Just because Cubs fans may finally start seeing wins accumulate at Wrigley Field doesn’t mean the minor league pipeline is suddenly going to go overlooked. In fact, for the second year in a row, the North Siders will have arguably the best system in all of baseball. Boasting the top prospect in the game, an overabundance of high-profile shortstops and a suddenly large group of interesting arms at the lower levels, the Cubs have built the scouting and player development monster they promised to deliver more than three years ago.

In our annual minor league prospectus, Baseball Prospectus’ Sahadev Sharma helps us break down the names to know at all levels of the system. As the month progresses, we’ll unveil player bios on a section-by-section basis. Here is Part 5 of the Cubs minor league prospectus:

Part 1 – The Elite
Part 2 – The Up-And-Comers
Part 3 – A Phone Call Away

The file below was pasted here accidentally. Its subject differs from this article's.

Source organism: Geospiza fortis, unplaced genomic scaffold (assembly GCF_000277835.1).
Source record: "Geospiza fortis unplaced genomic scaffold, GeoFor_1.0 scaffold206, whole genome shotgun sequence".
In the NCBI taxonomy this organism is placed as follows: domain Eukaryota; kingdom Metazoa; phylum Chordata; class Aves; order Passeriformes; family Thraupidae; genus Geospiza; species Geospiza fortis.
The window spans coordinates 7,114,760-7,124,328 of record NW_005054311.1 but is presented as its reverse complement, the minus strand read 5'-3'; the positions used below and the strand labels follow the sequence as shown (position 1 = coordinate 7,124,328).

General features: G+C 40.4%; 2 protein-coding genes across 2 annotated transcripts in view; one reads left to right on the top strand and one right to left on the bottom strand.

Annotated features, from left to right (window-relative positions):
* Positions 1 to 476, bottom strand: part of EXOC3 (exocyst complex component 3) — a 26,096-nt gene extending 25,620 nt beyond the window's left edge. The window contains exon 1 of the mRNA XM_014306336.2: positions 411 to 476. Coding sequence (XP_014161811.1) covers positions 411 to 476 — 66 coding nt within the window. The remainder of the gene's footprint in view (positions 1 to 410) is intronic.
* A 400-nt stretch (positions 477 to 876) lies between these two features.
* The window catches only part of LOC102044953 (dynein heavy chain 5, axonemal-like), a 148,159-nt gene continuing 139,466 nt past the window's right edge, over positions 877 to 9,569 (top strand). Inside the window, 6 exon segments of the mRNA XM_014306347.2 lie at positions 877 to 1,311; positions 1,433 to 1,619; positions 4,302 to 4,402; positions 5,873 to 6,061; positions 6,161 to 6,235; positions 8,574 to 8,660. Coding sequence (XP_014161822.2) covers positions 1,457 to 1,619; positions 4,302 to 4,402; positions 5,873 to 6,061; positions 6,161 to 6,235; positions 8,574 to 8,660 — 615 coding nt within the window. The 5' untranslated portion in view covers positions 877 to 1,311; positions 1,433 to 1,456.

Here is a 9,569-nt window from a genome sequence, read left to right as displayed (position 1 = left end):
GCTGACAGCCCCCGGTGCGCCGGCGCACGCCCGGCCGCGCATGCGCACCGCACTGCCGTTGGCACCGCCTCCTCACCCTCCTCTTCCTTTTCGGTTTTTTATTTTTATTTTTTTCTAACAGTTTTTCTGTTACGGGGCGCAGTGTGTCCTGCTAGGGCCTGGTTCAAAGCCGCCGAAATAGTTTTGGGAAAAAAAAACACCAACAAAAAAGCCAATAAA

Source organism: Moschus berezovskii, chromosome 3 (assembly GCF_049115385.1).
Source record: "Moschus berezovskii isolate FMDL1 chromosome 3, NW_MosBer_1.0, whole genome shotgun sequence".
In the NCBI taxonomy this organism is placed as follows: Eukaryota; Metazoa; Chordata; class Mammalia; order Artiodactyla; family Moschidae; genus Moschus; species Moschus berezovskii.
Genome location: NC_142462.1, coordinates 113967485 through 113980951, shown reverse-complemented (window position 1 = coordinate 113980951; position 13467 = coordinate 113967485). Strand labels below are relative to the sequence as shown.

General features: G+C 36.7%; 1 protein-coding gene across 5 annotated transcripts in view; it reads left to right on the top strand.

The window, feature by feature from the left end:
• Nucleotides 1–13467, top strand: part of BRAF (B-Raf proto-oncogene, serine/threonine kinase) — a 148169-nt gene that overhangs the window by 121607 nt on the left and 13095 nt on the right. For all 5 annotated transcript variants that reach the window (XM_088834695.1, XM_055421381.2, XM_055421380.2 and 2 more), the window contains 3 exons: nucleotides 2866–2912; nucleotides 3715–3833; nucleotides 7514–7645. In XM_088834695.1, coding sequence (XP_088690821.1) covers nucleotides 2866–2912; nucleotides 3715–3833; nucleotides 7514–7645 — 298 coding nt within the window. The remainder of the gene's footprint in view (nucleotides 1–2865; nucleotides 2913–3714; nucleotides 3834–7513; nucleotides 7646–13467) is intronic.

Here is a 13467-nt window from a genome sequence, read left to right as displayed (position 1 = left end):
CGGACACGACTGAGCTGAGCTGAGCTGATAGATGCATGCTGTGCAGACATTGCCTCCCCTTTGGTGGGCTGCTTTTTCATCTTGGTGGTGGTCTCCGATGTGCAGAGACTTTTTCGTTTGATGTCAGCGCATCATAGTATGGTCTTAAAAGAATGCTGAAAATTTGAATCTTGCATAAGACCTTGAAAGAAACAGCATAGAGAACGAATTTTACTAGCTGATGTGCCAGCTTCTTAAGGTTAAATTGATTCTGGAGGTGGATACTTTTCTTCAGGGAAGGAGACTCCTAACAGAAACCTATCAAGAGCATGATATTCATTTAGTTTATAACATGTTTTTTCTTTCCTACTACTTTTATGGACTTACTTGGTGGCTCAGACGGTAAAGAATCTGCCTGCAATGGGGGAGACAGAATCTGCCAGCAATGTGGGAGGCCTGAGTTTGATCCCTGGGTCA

Part 4 – Ready to Rebound

Keep an Eye On
Like everyone else who watches the game regularly, scouts often fall in love with certain players. Unless you spend a great deal of time digging deep into the farm system, which isn’t all that unusual for Cubs fans of late, you may not have heard of some of the following names. But these are the guys scouts have identified as having a legitimate shot to put themselves on the map in 2015.

Jeffrey Baez – OF
Though he is generally known as the less-famous Baez in the Cubs organization (for the record, he and Javier are not related), Jeffrey is a big, strong-bodied outfielder with a chance to hit for power. He has some speed for his size, which has allowed him to rack up stolen bases early in his professional career and play solid defense from a corner outfield spot. Baez dominated in Boise, and after a slow start following a promotion, he eventually hit his stride with the bat in Kane County. He has the upside to be a legit major league bat, but that depends on his ability to make adjustments and keep his body in shape.

Charcer Burks – OF
A former high school football player, Burks has the tools and athleticism to open some eyes. He possesses an advanced approach for a younger player, but must continue to get stronger and utilize his speed by hitting line drives or keeping the ball on the ground rather than trying to hit it in the air. He has a gap-to-gap, line-drive swing and will likely be more of a singles and doubles guy than a power hitter.